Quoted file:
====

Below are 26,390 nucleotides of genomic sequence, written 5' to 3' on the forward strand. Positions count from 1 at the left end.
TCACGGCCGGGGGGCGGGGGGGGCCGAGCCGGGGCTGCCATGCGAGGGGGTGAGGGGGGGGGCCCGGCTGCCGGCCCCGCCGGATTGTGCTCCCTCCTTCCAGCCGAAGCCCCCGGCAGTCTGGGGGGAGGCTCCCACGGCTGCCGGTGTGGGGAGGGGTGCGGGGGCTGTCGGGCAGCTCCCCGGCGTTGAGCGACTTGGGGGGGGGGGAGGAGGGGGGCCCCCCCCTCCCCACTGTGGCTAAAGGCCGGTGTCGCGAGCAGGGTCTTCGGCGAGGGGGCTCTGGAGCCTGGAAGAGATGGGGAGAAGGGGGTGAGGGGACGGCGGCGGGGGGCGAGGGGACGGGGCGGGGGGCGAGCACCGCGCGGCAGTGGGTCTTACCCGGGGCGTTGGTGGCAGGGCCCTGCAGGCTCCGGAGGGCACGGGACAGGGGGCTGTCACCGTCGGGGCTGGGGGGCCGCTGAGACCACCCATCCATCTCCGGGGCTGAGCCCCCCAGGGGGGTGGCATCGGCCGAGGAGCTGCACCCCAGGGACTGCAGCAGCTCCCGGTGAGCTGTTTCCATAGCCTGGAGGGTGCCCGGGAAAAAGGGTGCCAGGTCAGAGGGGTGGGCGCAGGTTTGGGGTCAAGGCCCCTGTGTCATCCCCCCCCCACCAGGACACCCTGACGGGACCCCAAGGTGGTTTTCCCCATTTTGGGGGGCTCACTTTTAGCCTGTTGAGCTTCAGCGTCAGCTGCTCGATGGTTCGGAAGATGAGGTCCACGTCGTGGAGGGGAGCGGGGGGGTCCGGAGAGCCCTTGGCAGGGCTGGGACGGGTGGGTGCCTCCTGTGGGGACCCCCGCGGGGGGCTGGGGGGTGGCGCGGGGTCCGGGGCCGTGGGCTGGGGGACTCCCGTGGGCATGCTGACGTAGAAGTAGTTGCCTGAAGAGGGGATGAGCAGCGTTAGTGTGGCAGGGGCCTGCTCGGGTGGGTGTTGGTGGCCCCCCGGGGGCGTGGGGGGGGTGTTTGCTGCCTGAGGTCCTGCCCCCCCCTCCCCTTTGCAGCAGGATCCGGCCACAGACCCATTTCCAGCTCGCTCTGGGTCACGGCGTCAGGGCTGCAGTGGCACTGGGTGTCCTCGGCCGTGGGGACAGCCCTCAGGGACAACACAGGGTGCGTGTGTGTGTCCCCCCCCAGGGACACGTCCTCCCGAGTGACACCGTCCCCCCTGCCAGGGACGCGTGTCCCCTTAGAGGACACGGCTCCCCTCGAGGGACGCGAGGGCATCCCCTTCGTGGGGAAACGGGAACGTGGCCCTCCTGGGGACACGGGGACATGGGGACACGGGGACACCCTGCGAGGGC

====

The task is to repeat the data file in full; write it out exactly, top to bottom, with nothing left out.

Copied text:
Below are 26,390 nucleotides of genomic sequence, written 5' to 3' on the forward strand. Positions count from 1 at the left end.
TCACGGCCGGGGGGCGGGGGGGGCCGAGCCGGGGCTGCCATGCGAGGGGGTGAGGGGGGGGGCCCGGCTGCCGGCCCCGCCGGATTGTGCTCCCTCCTTCCAGCCGAAGCCCCCGGCAGTCTGGGGGGAGGCTCCCACGGCTGCCGGTGTGGGGAGGGGTGCGGGGGCTGTCGGGCAGCTCCCCGGCGTTGAGCGACTTGGGGGGGGGGGAGGAGGGGGGCCCCCCCCTCCCCACTGTGGCTAAAGGCCGGTGTCGCGAGCAGGGTCTTCGGCGAGGGGGCTCTGGAGCCTGGAAGAGATGGGGAGAAGGGGGTGAGGGGACGGCGGCGGGGGGCGAGGGGACGGGGCGGGGGGCGAGCACCGCGCGGCAGTGGGTCTTACCCGGGGCGTTGGTGGCAGGGCCCTGCAGGCTCCGGAGGGCACGGGACAGGGGGCTGTCACCGTCGGGGCTGGGGGGCCGCTGAGACCACCCATCCATCTCCGGGGCTGAGCCCCCCAGGGGGGTGGCATCGGCCGAGGAGCTGCACCCCAGGGACTGCAGCAGCTCCCGGTGAGCTGTTTCCATAGCCTGGAGGGTGCCCGGGAAAAAGGGTGCCAGGTCAGAGGGGTGGGCGCAGGTTTGGGGTCAAGGCCCCTGTGTCATCCCCCCCCCACCAGGACACCCTGACGGGACCCCAAGGTGGTTTTCCCCATTTTGGGGGGCTCACTTTTAGCCTGTTGAGCTTCAGCGTCAGCTGCTCGATGGTTCGGAAGATGAGGTCCACGTCGTGGAGGGGAGCGGGGGGGTCCGGAGAGCCCTTGGCAGGGCTGGGACGGGTGGGTGCCTCCTGTGGGGACCCCCGCGGGGGGCTGGGGGGTGGCGCGGGGTCCGGGGCCGTGGGCTGGGGGACTCCCGTGGGCATGCTGACGTAGAAGTAGTTGCCTGAAGAGGGGATGAGCAGCGTTAGTGTGGCAGGGGCCTGCTCGGGTGGGTGTTGGTGGCCCCCCGGGGGCGTGGGGGGGGTGTTTGCTGCCTGAGGTCCTGCCCCCCCCTCCCCTTTGCAGCAGGATCCGGCCACAGACCCATTTCCAGCTCGCTCTGGGTCACGGCGTCAGGGCTGCAGTGGCACTGGGTGTCCTCGGCCGTGGGGACAGCCCTCAGGGACAACACAGGGTGCGTGTGTGTGTCCCCCCCCAGGGACACGTCCTCCCGAGTGACACCGTCCCCCCTGCCAGGGACGCGTGTCCCCTTAGAGGACACGGCTCCCCTCGAGGGACGCGAGGGCATCCCCTTCGTGGGGAAACGGGAACGTGGCCCTCCTGGGGACACGGGGACATGGGGACACGGGGACACCCTGCGAGGGC